In golf's pandemic world, golf without spectators has often felt like the beach without sun.
For Rory McIlroy, the return of living, breathing souls along the ropes, behind tee boxes and surrounding greens -- ever so slowly but increasing week by week -- may have been just as important as straightening out the issues in his game.
Some of those remain, but the doubts about winning do not.
Given a boost by what was anecdotally the largest number of spectators to attend a PGA Tour event since the return of golf nearly a year ago, McIlroy overcame a shaky final hole at Quail Hollow to earn his first title in nearly 18 months.
It was his third win at the Wells Fargo Championship -- where he got his first PGA Tour victory in 2010 -- and 19th of his PGA Tour career. And it might have come with the biggest exhale and most relief.
"It's never easy,'' McIlroy, 32, said afterward. "It felt like a long time since that victory in China. The world is a different place than it used to be.
"And a lot has changed for me. I'm a dad now, and to break the drought and win here again is special.''
McIlroy was on the verge of tears afterward, and that's saying something for a guy who never seemed that far away but nonetheless had taken quite the tumble since getting to No. 1 in the world early in 2020.
That was pre-pandemic. McIlroy has been the first to admit he has not been the same since returning from a 13-week shutdown last year. He remained No. 1 when golf resumed but slipped all the way to 15th this week -- his lowest spot in the Official World Ranking since 2009. He's now seventh.
"It's awesome to play in front of these people again,'' McIlroy said. "When we came back from the pandemic [break], I thought I'd enjoy the peace and quiet a bit. But I learned I needed this. I feed off the energy so much. The crowd has been awesome all week. I really think they helped me.''
While he shot rounds of 72-66-68-68 to defeat Abraham Ancer by one stroke and Victor Hovland and Keith Mitchell by two, Mcllroy did not do it in conventional fashion.
McIlroy's strength has always been driving, and there is still work to be done in that area. He spoke earlier in the week about trying to go with a consistent left-to-right fade off the tee -- one that instead saw him often hooking the ball into the rough.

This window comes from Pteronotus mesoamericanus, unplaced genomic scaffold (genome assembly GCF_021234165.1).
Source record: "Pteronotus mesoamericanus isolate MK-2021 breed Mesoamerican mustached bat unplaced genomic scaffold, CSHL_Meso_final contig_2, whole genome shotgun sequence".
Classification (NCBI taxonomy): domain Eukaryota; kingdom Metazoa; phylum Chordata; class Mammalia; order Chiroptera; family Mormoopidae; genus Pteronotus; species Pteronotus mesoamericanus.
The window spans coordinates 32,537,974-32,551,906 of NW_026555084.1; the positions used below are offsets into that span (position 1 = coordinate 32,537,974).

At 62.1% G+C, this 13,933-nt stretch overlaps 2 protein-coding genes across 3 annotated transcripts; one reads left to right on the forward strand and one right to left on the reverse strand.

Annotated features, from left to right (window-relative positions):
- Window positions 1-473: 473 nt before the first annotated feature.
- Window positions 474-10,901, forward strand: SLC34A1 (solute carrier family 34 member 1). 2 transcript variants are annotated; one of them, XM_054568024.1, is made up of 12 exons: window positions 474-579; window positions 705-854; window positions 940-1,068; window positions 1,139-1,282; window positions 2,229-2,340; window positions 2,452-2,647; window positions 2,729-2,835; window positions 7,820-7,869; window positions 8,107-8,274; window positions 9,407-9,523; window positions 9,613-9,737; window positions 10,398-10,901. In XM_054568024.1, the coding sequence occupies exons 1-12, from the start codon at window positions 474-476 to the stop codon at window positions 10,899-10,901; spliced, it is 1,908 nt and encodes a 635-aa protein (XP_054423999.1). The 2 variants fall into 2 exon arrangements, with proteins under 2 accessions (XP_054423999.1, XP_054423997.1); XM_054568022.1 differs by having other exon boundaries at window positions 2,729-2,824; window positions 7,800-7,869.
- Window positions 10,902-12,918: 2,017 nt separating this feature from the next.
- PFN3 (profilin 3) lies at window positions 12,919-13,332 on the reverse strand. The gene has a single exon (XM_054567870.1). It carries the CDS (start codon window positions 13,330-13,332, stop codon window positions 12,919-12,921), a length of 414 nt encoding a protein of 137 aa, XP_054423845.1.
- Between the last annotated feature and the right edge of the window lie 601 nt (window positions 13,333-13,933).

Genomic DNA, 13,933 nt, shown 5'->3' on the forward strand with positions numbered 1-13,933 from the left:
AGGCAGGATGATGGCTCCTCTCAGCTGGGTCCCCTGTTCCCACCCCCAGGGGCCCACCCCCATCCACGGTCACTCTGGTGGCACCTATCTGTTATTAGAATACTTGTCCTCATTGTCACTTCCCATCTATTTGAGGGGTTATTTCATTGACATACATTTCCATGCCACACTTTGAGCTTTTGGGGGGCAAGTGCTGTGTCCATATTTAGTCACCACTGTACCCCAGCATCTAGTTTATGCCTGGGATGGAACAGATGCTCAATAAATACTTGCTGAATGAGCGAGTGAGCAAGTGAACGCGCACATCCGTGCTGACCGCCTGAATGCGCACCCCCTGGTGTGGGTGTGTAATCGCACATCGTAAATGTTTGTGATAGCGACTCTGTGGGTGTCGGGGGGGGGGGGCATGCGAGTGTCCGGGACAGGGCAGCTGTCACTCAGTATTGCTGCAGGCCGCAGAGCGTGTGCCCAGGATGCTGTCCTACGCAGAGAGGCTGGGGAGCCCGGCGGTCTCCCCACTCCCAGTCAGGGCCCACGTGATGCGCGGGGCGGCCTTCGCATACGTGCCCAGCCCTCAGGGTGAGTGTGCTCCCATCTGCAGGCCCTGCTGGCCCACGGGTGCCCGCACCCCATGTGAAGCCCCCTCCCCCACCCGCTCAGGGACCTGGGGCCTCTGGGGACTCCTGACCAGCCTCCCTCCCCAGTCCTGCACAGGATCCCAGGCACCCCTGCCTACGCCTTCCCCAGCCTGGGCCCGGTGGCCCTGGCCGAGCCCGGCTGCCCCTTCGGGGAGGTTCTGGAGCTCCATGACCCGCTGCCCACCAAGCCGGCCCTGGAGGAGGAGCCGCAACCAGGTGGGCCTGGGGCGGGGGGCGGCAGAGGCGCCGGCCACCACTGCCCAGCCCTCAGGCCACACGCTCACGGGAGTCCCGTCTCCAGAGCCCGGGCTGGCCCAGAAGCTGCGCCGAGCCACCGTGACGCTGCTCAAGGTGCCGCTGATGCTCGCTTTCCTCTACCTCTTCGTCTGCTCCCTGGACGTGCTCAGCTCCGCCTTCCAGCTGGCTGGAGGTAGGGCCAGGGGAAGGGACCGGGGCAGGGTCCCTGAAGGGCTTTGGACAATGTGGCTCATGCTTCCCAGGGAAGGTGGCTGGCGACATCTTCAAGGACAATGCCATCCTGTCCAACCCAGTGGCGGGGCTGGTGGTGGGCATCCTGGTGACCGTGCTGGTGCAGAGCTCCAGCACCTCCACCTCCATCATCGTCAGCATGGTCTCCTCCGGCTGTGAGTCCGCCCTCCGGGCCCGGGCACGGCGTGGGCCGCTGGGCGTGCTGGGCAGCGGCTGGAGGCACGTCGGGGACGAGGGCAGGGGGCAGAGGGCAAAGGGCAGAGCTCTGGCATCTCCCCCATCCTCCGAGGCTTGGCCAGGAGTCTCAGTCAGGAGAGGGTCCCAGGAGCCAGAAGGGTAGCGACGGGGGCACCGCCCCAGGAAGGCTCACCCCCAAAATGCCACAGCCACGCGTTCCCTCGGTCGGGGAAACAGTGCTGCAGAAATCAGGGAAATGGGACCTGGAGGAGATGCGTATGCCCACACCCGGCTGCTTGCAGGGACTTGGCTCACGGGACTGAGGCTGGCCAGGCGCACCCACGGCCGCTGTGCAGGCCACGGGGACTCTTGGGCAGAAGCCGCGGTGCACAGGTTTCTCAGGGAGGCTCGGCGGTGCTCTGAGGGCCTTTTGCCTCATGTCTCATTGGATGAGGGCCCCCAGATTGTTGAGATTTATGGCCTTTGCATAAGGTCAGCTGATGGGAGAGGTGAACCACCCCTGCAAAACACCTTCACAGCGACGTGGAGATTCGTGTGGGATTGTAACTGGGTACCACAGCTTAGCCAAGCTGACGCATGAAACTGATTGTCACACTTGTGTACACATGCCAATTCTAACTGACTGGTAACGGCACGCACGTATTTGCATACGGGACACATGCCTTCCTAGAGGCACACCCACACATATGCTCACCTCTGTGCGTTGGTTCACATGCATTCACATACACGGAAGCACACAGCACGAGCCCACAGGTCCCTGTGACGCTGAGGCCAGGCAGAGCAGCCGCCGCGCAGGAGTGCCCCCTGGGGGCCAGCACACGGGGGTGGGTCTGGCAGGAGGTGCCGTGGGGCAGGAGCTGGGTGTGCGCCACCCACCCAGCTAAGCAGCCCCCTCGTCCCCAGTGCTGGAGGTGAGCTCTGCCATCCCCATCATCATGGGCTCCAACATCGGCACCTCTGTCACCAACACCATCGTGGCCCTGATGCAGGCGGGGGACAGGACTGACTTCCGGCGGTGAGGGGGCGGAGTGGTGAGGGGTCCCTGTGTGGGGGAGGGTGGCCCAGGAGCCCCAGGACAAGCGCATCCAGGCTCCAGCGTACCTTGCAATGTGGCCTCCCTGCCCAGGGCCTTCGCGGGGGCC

The four-time major champion hit just 3 of 14 fairways on Sunday and only 19 of 56 for the week. And no miss was more harrowing than the one on the 18th hole, where he hooked his tee shot into a hill and saw it kick right almost into the water.
McIlroy determined that the ball was unplayable, took a penalty drop, then hit an 8-iron 196 yards to the green. It led to his only bogey of the day. Still, two putts were enough for a satisfying victory.
His last win came at the 2019 WGC-HSBC Champions in China, part of a run that saw him finish among the top-5 in seven consecutive tournaments through the 2020 Arnold Palmer Invitational.
That happened to be the last tournament prior to the pandemic shutdown. When McIlroy returned, he posted just three top 10s the rest of the year and was never in serious contention.
This year, after a promising start in Abu Dhabi where he finished third, it was more of the same. He missed the cut at the Players Championship and the Masters and didn't make it to the weekend of the WGC-Dell Technologies Match Play.
"Rory is a high energy guy who needs the energy that crowds bring,'' friend Graeme McDowell said. "And I think he's missed that. This has been a strange time for everyone.''
Before the Masters, McIlroy also brought on a new set of eyes. In came veteran coach Pete Cowen, who has worked with several players, including Henrik Stenson, Brooks Koepka, McDowell, Woodland and Padraig Harrington.
"Ferraris need servicing,'' Cowen said. "Great art needs cleaning. Great time pieces need winding. (There was) not a long wrong (with McIlroy)."
While McIlroy's driving accuracy was poor, he was second in the field in strokes gained tee to green and 10th in strokes gained approach to the green. He hit 14 of 18 greens in regulation Sunday and 54 of 72 for the week, both exceptional numbers.
And he putted well. Often the aspect that holds McIlroy back, his putting was good enough to be third in the field. He had 29 putts in every round.
"I've been following Rory's career since he was 15 and dominating the Irish amateur scene and to where he was and where he is now ... all professional golfers, all of us, ebb and flow in and out of form,'' said Ireland's Paul McGinley, the 2014 European Ryder Cup captain. "It doesn't matter who it is -- Jack Nicklaus, Tiger Woods. And it's happened to Rory. Only 17 months ago he was heading toward No. 1 off the back of winning the FedEx [Cup].
"He's an inspirational player. Where does it come from? Sometimes it comes from a plummet down the world ranking. Or maybe a new putting idea. Or a different ball flight. All of those things instigate a flurry of form.''
As it turns out, McIlroy's motivation may simply have been derived from the noise outside the ropes.
"I'm certainly glad that the crowds were back, and I'm glad that I was able to get the job done in an atmosphere like that today,'' he said. "And I'm excited going forward now that we get to play in front of crowds like that. It was just an awesome experience to feel that again over the weekend.''
Next up is the PGA Championship at Kiawah Island, where McIlroy won by eight strokes in 2012 for the second of his four major titles. That is a lifetime ago in golf terms, but it certainly doesn't hurt to go back to a place of previous success.
More importantly, he heads into the major championship with recent success.
"It's certainly great timing,'' he said. "This is obviously a huge confidence boost going in there knowing that my game is closer than it has been. I'll be able to poke holes in everything that I did today, it's certainly far from perfect, but this one is validation that I'm on the right track.''